BIOTIC Species Information for Protanthea simplex
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Researched byAngus Jackson Data supplied byMarLIN
Refereed byDr Ib Svane
Taxonomy
Scientific nameProtanthea simplex Common nameSealoch anemone
MCS CodeD668 Recent SynonymsNone

PhylumCnidaria Subphylum
SuperclassAnthozoa ClassHexacorallia
Subclass OrderActiniaria
SuborderProtantheae FamilyGonactiniidae
GenusProtanthea Speciessimplex
Subspecies   

Additional InformationNo text entered
Taxonomy References Howson & Picton, 1997, Carlgren, 1921, Manuel, 1988,
General Biology
Growth formCylindrical
Feeding methodPassive suspension feeder
Mobility/MovementTemporary attachment
Environmental positionEpifaunal
Typical food typesInsufficient information HabitAttached
BioturbatorNot relevant FlexibilityHigh (>45 degrees)
FragilityFragile SizeSmall(1-2cm)
HeightUp to 2 cm Growth RateInsufficient information
Adult dispersal potentialInsufficient information DependencyIndependent
SociabilitySolitary
Toxic/Poisonous?No
General Biology Additional InformationThis species exhibits an unusual collapse behaviour, where at intervals, muscle tone is rapidly lost and the animals hangs limply from its disk attachment. This is considered to be an egestion process rather than a feeding, alarm or escape response. Despite the primitive musculature, Protanthea simplex is capable of active movement.
In Sweden Protanthea simplex has been recorded historically at densities of up to 2000 per square metre. Svane & Gröndal (1988) reported that the species was abundant below the algal belt in semi-sheltered and sheltered sites in the Gullmarsfjorden, Sweden (10.7 % and 4.5 % cover per 0.25 square metre respectively). This contrasted with earlier work by Gislén, undertaken between 1926-29, where the species was not recorded in the semi-sheltered sites and only made up a small proportion of the total wet weight of species in the sheltered sites (Svane & Gröndal, 1988).
Biology References McFarlane, 1985, Nyholm, 1959, Carlgren, 1893, Carlgren, 1921, Manuel, 1988, Svane & Groendahl, 1988,
Distribution and Habitat
Distribution in Britain & IrelandFrom the northern Firth of Clyde all along the west coast of Scotland, particularly in sea lochs. Not recorded in Orkney or Shetland. Recently (June 2006) found in Killary Harbour, Connemara.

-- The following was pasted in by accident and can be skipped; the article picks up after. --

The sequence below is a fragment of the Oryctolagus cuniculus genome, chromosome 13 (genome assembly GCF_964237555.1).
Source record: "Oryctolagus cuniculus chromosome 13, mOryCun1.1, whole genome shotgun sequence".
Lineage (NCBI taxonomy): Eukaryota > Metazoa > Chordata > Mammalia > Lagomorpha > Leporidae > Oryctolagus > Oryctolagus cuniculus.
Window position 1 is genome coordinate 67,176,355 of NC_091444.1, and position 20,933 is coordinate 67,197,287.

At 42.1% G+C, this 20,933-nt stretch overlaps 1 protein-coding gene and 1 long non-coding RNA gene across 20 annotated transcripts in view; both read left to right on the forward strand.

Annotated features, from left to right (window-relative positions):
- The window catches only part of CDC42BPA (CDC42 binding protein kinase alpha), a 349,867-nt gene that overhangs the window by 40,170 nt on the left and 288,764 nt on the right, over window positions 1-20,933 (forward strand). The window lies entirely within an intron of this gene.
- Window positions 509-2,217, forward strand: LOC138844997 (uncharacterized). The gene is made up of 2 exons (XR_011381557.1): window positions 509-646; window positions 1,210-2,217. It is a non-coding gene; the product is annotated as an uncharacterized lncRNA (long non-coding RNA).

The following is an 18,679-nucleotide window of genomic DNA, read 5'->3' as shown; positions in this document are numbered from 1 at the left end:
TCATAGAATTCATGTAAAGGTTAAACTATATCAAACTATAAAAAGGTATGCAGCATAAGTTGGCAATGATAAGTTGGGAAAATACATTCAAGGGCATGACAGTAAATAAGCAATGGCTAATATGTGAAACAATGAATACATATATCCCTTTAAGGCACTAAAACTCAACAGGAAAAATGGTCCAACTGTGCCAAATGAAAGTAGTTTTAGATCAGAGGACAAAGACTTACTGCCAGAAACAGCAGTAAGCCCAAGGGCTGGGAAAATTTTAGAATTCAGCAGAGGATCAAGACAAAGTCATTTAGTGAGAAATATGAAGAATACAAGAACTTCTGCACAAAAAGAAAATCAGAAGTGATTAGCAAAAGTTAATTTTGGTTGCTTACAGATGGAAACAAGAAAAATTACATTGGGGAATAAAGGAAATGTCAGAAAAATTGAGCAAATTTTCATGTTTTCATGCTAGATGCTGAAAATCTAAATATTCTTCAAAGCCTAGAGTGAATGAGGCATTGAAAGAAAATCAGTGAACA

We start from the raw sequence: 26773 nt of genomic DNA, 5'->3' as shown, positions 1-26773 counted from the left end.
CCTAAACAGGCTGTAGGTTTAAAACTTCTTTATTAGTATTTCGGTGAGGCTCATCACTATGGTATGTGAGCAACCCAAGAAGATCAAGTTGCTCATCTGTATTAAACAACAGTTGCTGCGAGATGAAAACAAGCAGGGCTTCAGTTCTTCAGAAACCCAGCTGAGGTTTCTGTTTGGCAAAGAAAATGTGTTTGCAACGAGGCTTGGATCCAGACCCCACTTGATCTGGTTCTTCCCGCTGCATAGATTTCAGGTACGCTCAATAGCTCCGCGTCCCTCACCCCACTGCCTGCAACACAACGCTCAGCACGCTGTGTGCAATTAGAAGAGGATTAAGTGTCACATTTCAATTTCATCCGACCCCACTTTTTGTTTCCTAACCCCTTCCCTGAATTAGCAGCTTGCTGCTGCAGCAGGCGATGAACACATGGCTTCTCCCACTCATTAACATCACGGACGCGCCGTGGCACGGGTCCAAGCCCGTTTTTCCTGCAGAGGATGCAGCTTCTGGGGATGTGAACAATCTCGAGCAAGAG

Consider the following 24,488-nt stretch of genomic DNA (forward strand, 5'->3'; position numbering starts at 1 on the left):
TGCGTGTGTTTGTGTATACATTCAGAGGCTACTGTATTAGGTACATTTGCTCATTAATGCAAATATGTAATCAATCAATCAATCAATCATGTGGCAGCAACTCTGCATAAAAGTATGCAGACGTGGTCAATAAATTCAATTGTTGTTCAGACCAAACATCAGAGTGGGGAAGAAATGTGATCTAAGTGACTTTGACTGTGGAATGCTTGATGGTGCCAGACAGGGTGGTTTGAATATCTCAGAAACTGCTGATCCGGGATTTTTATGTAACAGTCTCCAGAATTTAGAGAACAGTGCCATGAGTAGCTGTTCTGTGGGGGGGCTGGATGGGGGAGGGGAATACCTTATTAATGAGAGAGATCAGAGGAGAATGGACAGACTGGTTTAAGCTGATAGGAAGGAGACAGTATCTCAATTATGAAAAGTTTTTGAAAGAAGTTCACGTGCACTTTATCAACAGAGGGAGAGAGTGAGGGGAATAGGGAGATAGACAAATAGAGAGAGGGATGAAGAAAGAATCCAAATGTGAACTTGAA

Global distributionKillary Harbour (Connermara, Galway), Western Scotland out to Rockall Bank, round the coasts of the Skagerrak and northern Kattegat, Norway.
Biogeographic rangeNot researched Depth range9m to at least 500m
MigratoryNon-migratory / Resident   
Distribution Additional InformationNone entered

Substratum preferencesBedrock
Biogenic reef
Large to very large boulders
Small boulders
Physiographic preferencesStrait / sound
Sealoch
Offshore seabed
Biological zoneLower Infralittoral
Upper Circalittoral
Lower Circalittoral
Wave exposureSheltered
Very Sheltered
Extremely Sheltered
Ultra Sheltered
Tidal stream strength/Water flowWeak (<1 kn)
Very Weak (negligible)
SalinityFull (30-40 psu)
Variable (18-40 psu)
Habitat Preferences Additional InformationNone entered
Distribution References Nyholm, 1959, Carlgren, 1921, Manuel, 1988,
Reproduction/Life History
Reproductive typeGonochoristic
Developmental mechanismLecithotrophic
Oviparous
Reproductive SeasonSeptember to October Reproductive LocationWater column
Reproductive frequencyAnnual episodic Regeneration potential Yes
Life spanInsufficient information Age at reproductive maturityInsufficient information
Generation timeInsufficient information FecundityInsufficient information
Egg/propagule sizeInsufficient information Fertilization typeExternal
Larvae/Juveniles
Larval/Juvenile dispersal potential>10km Larval settlement periodInsufficient information
Duration of larval stage11-30 days   
Reproduction Preferences Additional InformationAt 10-12 °C the larvae spend 15-20 days in the plankton before settling. In Sweden breeding occurs in September and October. Breeding terminates earlier in shallower water. Fertilization of the eggs occurs in the water column. The reproductive organs are white or orange- pink. Fragments of tissue in this species (except the tentacles) are capable of regenerating into complete anemones, a form of vegetative, asexual reproduction (Manuel, 1988).
Apart from Protanthea simplex, the only other species in the family Gonactinidae is Gonactinia prolifera. Gonactinia prolifera is unique in that the planula larva carries 'collar cells' similar in structure to the choanocyes of sponges and it is possible that Protanthea simplex has similar cells (I. Svane, pers. comm.). These secretory cells contain yolk granules and are undoubtedly involved in the formation of the fibrous coating of the planula which is again a unique feature of its planula (Chia et al, 1989).
Reproduction References Nyholm, 1959, Carlgren, 1921, Chia et al., 1989,
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